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Sanofi's Dengvaxia becomes first FDA-approved dengue vaccine, but with caveats...

Published on 02/05/19 at 11:43am

Sanofi has announced that the FDA has granted authorisation to its tetravalent vaccine Dengvaxia for prevention of dengue disease originating from all four virus serotypes, making it the first therapy to secure approval from the US regulator in that indication.

The ruling specifically indicates use of the vaccine in patients between the ages of nine and 16, and only those who have laboratory-confirmed previous dengue infection and who live in endemic areas. These include the United States territories of American Samoa, Guam, Puerto Rico and the US Virgin Islands.

While historic, the approval is very limited, and follows the ruling by an advisory FDA panel in March to exclude adult patients from its potential treatable population. Dengvaxia has been plagued with controversy after Sanofi conceded that the vaccine could pose a risk to individuals who had not previously been exposed to the virus, and only after it had been administered to 800,000 children in the Philippines after a rollout in the country.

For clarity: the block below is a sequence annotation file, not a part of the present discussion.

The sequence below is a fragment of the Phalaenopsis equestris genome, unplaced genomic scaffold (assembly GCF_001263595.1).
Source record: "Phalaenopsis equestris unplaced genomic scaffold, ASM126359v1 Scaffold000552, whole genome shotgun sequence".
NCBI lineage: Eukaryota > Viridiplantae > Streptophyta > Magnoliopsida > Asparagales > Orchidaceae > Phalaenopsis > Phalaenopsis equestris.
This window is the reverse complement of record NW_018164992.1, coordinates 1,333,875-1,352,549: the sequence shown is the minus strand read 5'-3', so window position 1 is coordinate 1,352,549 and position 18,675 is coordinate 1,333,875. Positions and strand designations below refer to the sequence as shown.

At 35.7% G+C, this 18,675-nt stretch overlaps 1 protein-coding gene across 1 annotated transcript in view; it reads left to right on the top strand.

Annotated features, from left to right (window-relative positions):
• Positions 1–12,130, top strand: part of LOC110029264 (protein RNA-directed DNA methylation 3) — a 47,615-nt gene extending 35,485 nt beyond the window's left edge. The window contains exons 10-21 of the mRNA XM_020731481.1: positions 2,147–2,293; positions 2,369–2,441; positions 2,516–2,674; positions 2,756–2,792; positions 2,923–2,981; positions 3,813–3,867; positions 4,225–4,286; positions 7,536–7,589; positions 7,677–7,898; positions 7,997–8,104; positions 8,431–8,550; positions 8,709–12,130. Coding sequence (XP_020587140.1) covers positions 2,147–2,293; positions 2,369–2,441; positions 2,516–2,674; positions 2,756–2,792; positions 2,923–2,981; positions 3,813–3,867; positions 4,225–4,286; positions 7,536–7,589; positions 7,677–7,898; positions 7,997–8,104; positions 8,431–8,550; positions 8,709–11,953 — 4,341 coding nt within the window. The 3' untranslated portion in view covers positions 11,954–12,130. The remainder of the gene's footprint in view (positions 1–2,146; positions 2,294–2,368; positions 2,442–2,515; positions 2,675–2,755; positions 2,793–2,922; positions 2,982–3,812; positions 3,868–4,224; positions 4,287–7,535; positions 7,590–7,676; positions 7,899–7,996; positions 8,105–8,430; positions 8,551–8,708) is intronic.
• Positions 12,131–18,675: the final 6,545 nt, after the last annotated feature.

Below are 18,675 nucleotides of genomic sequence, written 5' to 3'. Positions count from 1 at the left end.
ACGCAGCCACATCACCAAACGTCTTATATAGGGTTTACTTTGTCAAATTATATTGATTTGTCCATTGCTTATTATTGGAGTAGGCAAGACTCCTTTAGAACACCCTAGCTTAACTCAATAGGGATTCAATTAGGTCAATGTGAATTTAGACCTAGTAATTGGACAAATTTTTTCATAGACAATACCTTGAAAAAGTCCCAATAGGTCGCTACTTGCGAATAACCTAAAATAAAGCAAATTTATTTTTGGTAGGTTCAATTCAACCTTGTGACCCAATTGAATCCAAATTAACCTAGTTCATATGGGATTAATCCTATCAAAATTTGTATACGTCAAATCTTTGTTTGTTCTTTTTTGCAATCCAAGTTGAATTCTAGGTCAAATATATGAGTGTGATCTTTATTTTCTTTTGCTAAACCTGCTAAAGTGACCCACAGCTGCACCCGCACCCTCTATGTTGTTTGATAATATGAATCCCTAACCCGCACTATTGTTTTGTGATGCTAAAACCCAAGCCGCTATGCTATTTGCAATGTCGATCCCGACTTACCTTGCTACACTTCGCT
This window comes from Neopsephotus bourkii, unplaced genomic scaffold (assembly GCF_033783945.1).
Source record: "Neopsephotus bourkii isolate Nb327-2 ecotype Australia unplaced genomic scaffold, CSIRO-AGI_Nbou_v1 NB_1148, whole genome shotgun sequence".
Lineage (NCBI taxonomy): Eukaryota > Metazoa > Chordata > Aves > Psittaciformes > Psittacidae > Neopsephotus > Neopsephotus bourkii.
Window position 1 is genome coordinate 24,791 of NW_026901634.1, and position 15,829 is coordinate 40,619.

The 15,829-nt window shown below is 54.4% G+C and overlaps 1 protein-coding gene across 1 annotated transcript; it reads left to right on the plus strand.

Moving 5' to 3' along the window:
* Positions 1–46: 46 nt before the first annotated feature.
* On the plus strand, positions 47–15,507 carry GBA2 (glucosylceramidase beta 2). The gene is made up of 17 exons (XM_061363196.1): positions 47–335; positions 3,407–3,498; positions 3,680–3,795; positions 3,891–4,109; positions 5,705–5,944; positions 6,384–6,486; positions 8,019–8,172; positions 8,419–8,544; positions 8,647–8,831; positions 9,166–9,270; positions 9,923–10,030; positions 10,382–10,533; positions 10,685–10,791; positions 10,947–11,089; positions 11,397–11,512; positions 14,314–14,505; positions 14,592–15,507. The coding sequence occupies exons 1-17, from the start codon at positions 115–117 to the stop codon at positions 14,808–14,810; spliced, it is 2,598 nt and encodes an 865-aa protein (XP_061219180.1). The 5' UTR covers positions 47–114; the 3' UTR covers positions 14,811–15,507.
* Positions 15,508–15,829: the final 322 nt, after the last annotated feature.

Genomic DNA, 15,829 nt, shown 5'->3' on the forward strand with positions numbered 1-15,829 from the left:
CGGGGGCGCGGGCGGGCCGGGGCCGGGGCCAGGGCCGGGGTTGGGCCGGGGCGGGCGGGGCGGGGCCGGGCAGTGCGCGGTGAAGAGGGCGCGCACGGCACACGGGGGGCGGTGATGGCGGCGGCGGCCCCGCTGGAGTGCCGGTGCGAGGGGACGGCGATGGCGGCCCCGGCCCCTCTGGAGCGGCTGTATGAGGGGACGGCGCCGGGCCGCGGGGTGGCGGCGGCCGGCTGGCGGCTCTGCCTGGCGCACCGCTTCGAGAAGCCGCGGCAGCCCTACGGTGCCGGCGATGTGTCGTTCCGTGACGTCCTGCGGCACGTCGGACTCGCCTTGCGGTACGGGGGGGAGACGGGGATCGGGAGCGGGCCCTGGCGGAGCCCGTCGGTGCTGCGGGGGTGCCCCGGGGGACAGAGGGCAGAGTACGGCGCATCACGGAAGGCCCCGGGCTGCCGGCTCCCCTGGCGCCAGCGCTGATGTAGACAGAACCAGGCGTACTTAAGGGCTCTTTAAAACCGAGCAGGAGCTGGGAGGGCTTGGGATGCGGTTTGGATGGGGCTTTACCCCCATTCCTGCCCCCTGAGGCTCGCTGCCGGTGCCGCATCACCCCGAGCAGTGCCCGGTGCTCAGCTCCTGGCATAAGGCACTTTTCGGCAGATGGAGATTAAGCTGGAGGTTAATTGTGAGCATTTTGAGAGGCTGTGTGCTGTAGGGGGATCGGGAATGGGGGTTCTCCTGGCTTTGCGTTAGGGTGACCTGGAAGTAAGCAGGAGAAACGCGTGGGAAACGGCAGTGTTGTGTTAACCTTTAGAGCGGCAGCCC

“Infection by one type of dengue virus usually provides immunity against that specific serotype, but a subsequent infection by any of the other three serotypes of the virus increases the risk of developing severe dengue disease, which may lead to hospitalisation or even death,” said Dr Peter Marks, Director of the FDA’s Center for Biologics Evaluation and Research. “As the second infection with dengue is often much more severe than the first, the FDA’s approval of this vaccine will help protect people previously infected with dengue virus from subsequent development of dengue disease.”

Over one-third of the global population live in endemic areas and are at-risk of the dengue virus, according to the Centers for Disease Control and Prevention (CDC). While the first contraction of the virus rarely results in symptoms or anything more than mild flu-like illness, second infection can lead to severe cases of dengue fever, accounting for around 95% of all hospitalisations relating to the virus.

“Dengue disease is the most common mosquito-borne viral disease in the world and global incidence has increased in recent decades,” commented Anna Abram, FDA Deputy Commissioner for Policy, Legislation, and International Affairs. “The FDA is committed to working proactively with our partners at the US Centers for Disease Control and Prevention, as well as international partners, including the World Health Organization, to combat public health threats, including through facilitating the development and availability of medical products to address emerging infectious diseases. While there is no cure for dengue disease, today’s approval is an important step toward helping to reduce the impact of this virus in endemic regions of the United States.”

Matt Fellows

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